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 Post subject: dmc/dma questions
PostPosted: Sun Jul 10, 2005 4:40 pm 
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Joined: Thu Mar 24, 2005 3:17 pm
Posts: 355
1: Simple question first. After writing to 0x4010 (or 0x400e for that matter), will the next action start rightaway, or will it wait a few cycles, specified in the lsb's, before doing the next action ?

2: Let's say that a sprite DMA transfer starts at (relative) CPU cycle 0, and it ends at cycle 512. The next APU frame sequencer update is expected at cycle 8. DMC updates are expected at cycle 4, and at intervals of 0x036.

What's the behaviour of the APU during sprite DMA ? I can think of the following:
- APU runs in parallel with the CPU (this would be messy if the DMC wanted a DMA too)
- like the CPU, since the APU is built into the CPU, APU is suspended for 513 cycles, and thus the next APU frame sequencer update will happen at cycle 520, and DMC at cycle 516.
- the APU is ignored, so the next frame sequencer update is at cycle 7500 or so.

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PostPosted: Sun Jul 10, 2005 6:33 pm 
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I can't really give you a definative answer -- after all I can only speculate. So I can't really say for certain that anything I say in this post is accurate, it's just my understanding.


Writes take effect immediately. I think it's safe to assume the DMC has the same kind of frequency count down thing the other channels do, so changing $4010 while the DMC is playing would change the freq reload value immediately (ditto for $400E and noise).


Since the pAPU is part of the CPU, it runs alongside the CPU. When the CPU halted by the PPU (or the DMC or anything else), the pAPU keeps running normally and is unaware of the suspension. I'm no hardware man, but it seems completely logical that the CPU is still running like normal (so the APU runs as normal) -- however memory fetches cannot be done (bus is occupied by PPU?). This would halt the 6502 area of the CPU (since every cycle needs to either read or write a byte from/to addressing space) -- however the APU does not need to make any memory accesses (outside of DMC DMA), so it couldn't care less if memory accesses are being made by the PPU.

Of your 3 choices listed, I'd put all my money on the first. The second would cause noticable audio distortion every frame (where Spr-DMA is done while sound is playing --- which is like EVERY frame in EVERY game). The 3rd option would cause distortion as well, but less noticable -- and could potentially break expected program flow (if, for example, a frame IRQ was not triggered when expected due to this occurance).

In the case where DMC and Sprite DMAs conflict, I can only assume the DMC DMA would have higher priority since it's more time-sensitive, involves a shorter delay, and it would be more noticable if it wasn't completed in time.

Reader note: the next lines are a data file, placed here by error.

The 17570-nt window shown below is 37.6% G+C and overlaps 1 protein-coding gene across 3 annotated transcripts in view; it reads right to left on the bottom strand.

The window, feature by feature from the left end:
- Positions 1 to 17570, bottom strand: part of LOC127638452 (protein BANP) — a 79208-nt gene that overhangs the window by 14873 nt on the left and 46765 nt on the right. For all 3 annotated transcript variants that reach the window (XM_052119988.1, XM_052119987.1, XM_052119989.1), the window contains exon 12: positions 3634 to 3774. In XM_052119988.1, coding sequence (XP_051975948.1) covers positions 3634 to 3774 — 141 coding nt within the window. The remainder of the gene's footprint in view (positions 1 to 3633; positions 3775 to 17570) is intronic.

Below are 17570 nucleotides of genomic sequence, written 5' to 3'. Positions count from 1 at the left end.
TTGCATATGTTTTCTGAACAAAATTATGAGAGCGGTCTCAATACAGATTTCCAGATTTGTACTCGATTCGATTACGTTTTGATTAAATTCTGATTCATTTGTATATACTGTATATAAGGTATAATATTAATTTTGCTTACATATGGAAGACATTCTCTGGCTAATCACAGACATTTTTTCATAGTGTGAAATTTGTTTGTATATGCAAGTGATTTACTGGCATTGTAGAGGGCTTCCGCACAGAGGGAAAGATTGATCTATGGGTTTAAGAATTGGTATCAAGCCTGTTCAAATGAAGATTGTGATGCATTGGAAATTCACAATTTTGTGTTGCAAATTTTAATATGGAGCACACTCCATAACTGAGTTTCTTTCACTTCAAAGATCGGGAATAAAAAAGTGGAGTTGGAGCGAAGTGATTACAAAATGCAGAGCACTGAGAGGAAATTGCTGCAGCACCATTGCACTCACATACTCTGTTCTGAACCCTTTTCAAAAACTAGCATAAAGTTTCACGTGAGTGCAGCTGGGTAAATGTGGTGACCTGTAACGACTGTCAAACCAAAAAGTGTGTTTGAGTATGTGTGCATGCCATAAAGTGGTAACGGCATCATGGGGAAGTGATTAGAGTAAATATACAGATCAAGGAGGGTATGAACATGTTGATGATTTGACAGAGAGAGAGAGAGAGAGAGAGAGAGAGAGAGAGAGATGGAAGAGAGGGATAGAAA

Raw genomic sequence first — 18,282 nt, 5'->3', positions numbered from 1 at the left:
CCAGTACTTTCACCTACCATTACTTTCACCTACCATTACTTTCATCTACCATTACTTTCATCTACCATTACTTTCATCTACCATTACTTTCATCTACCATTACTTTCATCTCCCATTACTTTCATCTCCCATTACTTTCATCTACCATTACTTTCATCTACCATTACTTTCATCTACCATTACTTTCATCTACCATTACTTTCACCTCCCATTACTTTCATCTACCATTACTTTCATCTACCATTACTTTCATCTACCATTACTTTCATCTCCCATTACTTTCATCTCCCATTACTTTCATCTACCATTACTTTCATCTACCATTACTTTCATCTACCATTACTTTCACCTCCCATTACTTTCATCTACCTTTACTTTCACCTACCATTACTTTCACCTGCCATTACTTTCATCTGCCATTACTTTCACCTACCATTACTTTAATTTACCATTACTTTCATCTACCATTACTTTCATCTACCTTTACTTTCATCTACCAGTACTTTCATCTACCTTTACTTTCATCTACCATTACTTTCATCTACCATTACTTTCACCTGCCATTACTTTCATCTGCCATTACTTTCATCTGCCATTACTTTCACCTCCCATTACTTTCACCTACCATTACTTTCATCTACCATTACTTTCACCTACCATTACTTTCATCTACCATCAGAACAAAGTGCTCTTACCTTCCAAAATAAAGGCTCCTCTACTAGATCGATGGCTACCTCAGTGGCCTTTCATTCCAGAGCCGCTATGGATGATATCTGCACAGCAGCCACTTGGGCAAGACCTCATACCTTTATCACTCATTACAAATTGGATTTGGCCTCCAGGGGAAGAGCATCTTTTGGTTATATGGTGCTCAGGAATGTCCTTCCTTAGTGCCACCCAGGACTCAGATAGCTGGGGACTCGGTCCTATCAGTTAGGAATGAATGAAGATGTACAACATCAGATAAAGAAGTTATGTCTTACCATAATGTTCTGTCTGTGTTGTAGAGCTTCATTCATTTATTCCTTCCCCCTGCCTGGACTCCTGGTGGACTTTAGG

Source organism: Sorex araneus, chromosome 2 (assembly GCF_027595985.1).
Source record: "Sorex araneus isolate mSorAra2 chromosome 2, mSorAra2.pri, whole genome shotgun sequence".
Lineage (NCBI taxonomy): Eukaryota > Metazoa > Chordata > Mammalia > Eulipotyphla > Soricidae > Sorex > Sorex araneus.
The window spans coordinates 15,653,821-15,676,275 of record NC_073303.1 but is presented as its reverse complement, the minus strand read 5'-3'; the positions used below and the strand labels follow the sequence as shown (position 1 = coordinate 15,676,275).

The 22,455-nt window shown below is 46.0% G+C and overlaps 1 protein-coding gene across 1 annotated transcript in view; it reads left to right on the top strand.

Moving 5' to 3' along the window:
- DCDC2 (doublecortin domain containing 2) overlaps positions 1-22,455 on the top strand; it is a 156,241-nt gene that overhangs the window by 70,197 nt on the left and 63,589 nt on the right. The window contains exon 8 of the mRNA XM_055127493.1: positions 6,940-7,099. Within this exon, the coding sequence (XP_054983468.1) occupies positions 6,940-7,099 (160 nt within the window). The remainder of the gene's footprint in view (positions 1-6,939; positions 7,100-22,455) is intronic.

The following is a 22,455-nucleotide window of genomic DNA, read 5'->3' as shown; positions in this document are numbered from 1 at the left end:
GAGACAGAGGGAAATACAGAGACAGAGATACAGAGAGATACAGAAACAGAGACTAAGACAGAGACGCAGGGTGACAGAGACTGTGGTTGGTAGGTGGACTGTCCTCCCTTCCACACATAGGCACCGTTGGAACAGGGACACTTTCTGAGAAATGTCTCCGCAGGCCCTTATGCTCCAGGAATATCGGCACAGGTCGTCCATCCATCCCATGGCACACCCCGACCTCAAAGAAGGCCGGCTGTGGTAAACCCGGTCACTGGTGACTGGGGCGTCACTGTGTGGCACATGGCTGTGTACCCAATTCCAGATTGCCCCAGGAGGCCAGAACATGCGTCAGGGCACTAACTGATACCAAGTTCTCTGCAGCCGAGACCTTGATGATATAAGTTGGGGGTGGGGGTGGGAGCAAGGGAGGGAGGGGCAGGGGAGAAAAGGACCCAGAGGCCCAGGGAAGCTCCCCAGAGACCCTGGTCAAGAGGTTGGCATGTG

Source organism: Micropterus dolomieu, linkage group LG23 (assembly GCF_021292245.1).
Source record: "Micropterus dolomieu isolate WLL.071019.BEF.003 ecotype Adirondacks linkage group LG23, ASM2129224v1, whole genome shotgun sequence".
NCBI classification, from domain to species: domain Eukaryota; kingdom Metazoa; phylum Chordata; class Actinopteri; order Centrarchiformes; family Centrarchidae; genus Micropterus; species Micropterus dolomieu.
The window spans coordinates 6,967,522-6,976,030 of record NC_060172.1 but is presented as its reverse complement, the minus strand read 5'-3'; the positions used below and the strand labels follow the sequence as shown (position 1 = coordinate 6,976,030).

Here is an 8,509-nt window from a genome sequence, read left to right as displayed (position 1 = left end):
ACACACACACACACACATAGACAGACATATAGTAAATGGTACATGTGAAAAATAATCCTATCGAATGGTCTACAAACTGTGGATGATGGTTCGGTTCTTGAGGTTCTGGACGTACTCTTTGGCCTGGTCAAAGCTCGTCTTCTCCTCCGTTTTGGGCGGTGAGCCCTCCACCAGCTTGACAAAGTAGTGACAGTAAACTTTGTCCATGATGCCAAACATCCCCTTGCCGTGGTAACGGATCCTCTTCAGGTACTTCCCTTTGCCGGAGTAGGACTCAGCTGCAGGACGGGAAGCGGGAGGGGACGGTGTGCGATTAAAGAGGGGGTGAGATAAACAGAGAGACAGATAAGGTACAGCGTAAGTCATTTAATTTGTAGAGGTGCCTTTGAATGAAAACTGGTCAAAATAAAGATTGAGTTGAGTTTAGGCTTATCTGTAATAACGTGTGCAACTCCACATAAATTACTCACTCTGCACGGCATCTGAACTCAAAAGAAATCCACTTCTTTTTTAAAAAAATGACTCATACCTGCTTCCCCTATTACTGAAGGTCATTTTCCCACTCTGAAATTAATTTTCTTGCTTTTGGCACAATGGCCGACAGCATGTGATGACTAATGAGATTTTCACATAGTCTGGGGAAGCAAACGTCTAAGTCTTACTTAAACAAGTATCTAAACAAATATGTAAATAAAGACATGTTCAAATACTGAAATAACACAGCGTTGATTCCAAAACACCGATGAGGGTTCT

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PostPosted: Sun Jul 10, 2005 8:02 pm 
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Joined: Mon Sep 27, 2004 8:33 am
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Location: Central Texas, USA
Good question. I'll have to add that to the things to test whenever I get around to finishing a final APU reverse-engineer.

I ran some tests of this a while back. Here is the result I reported (in e-mail to someone):

I tried running a DMC sample while constantly writing 0 to $4014 (and verified that the writes were initiating DMA and suspending the CPU), but the DMC's output wasn't affected.

Maybe the DMC's DMA unit accesses memory on odd cycles when the sprite DMA is writing to video RAM, or just waits until the sprite DMA is done. At maximum frequency, the DMC output unit needs a byte every 432 clock cycles, somewhat fewer cycles than the sprite DMA takes, but (in most cases) the sample buffer can keep the output unit happy until DMA unit can refill the buffer when the sprite DMA completes.

But the sample buffer wouldn't help in the case where the output shifter is just about empty when the DMA transfer is initiated. Soon after the sample buffer would be emptied, and then needed full 432 clocks later, before the DMA transfer is done.

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PostPosted: Sun Jul 10, 2005 9:10 pm 

Joined: Sun Sep 19, 2004 11:12 pm
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Location: NE Indiana, USA (NTSC)
Or maybe the DMC fetch has first priority, and OAM DMA has second priority. If so, it would match the priorities seen on one of Nintendo's later systems. Most commonly, the Game Boy Advance's four DMA channels are split up like so:

GBA DMA[0]: Raster effects
GBA DMA[1]: Audio left channel
GBA DMA[2]: Audio right channel
GBA DMA[3]: Memory copies (such as OAM DMA)

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